The Psalms of Solomon also seemed to have wide appeal and have been dated to between roughly 80 and 30 B.C.E. (see, Docherty, 2014:69). Highly critical of the political and religious élite, they place a strong emphasis on piety and the law, and have been associated with both the Pharisaical party and the Essenes (see discussion in: Docherty, 2014:70).
Which of Paul’s letters contain most allusions?
By far, the most allusions are found in Paul’s letter to the Romans with a total of 76 instances. The Wisdom of Solomon is particularly prominent, especially within the first few chapters – perhaps reflecting their shared belief that wisdom (and the divine) can be learnt through an observation of creation. In the first chapter it has been claimed that there are ten intertestamental allusions.
The next letter is 1 Corinthians with 27 – although 2 Corinthians is purported to contain only 4.
It is probably not unexpected that the only letter to contain no allusions is Philemon. It might also be significant that the disputed and Pastoral letters tend to have far fewer instances, perhaps indicating a greater distance between Christian thought and language, and non-canonical Jewish literature.
- Wisdom = Wisdom of Solomon
- Sirach = also called Ecclesiasticus
- PsalmsSol = Psalms of Solomon
- AssMoses = Assumption of Moses
- ApocBaruch = Apocalypse of Baruch
- ApocElijah = Apocalypse of Elijah
- TestReuben = Testament of Rueben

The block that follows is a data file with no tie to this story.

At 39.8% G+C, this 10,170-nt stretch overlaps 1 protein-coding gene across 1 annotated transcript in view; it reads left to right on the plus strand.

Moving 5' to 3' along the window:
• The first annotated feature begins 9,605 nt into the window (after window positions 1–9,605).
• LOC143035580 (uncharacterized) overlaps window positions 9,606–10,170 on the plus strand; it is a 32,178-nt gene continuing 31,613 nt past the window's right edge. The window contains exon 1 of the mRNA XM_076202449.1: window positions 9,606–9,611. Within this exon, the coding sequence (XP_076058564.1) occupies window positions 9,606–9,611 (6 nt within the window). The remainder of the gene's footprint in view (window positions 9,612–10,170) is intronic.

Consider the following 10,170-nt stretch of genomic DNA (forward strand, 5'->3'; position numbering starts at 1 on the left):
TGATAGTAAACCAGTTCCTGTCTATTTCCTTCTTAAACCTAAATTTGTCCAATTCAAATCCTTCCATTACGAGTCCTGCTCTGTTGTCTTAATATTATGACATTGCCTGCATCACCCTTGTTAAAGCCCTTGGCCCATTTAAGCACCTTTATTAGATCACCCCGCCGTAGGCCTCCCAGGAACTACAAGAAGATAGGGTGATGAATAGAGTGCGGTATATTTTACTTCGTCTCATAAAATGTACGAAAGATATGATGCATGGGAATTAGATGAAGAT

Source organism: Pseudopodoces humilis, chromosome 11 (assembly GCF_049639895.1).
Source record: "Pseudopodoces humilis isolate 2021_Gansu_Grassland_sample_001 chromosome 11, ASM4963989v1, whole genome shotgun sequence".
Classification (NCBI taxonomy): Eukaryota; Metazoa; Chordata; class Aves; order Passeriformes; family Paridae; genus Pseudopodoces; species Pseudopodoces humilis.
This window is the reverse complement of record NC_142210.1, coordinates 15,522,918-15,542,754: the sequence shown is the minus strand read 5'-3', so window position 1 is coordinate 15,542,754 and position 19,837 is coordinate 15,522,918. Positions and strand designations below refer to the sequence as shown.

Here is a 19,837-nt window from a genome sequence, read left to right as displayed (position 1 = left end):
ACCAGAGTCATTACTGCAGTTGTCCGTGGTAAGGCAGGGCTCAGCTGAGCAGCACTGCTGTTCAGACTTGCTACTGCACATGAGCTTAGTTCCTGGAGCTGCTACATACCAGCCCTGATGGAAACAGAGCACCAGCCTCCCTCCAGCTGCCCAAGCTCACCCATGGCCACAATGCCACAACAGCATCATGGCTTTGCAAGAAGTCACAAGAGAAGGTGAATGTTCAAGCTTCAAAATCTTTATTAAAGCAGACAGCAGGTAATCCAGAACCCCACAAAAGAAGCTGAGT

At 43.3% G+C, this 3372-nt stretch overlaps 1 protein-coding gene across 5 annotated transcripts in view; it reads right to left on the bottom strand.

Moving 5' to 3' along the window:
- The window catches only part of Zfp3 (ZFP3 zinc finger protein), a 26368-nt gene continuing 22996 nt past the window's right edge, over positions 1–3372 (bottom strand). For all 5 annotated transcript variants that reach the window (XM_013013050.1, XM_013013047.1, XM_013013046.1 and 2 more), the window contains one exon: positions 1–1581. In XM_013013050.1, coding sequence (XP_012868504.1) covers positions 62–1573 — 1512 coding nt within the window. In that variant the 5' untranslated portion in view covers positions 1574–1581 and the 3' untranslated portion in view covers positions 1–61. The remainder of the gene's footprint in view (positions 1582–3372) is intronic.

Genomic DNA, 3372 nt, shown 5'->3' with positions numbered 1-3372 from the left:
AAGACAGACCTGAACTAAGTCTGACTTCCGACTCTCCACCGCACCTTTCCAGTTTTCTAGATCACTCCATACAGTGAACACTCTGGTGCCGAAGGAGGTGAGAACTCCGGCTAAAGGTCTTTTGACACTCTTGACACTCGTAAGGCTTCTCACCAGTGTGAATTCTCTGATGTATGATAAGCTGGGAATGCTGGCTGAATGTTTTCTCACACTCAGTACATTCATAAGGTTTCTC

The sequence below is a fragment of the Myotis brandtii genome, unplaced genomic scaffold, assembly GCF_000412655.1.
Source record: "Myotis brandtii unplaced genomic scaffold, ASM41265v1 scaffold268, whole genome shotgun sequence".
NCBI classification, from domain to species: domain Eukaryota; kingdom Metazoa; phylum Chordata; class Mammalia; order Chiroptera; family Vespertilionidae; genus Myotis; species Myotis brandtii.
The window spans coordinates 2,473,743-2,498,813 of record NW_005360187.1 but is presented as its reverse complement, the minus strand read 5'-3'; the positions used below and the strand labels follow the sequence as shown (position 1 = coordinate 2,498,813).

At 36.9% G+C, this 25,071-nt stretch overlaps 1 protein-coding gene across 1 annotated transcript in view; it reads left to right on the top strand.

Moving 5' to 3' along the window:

- TestLevi = Testament of Levi
- TestZebulon = Testament of Zebulon
- TestDan = Testament of Dan
- TestJoseph = Testament of Joseph
- TestBenjamin = Testament of Benjamin
- LifeAdam = Life of Adam
For those wanting to know more about intertestamental iterature:
Trinity College (University of Toronto) have a helpful gateway to four sites where you will find the texts to all the works listed above (including one that contains Christian apocryphal writings). Unfortunately a number of the translations are very old, but they will nevertheless give you a good taste of their range and content.
Alternatively: the complete Robert H. Charles (1912) Apocrypha and Pseudepigrapha of the Old Testament in English
The SBL’s Online Critical Pseudepigrapha offers a very useful tool for those wanting to engage at a deeper level.
Docherty, S. (2014) The Jewish Pseudepigrapha: An introduction to the literature of the second temple period. London: SPCK
Nigosian, S.A. (2004) From Ancient Writings to Sacred Texts: The Old Testament and Apocrypha. Baltimore: Johns Hopkins University Press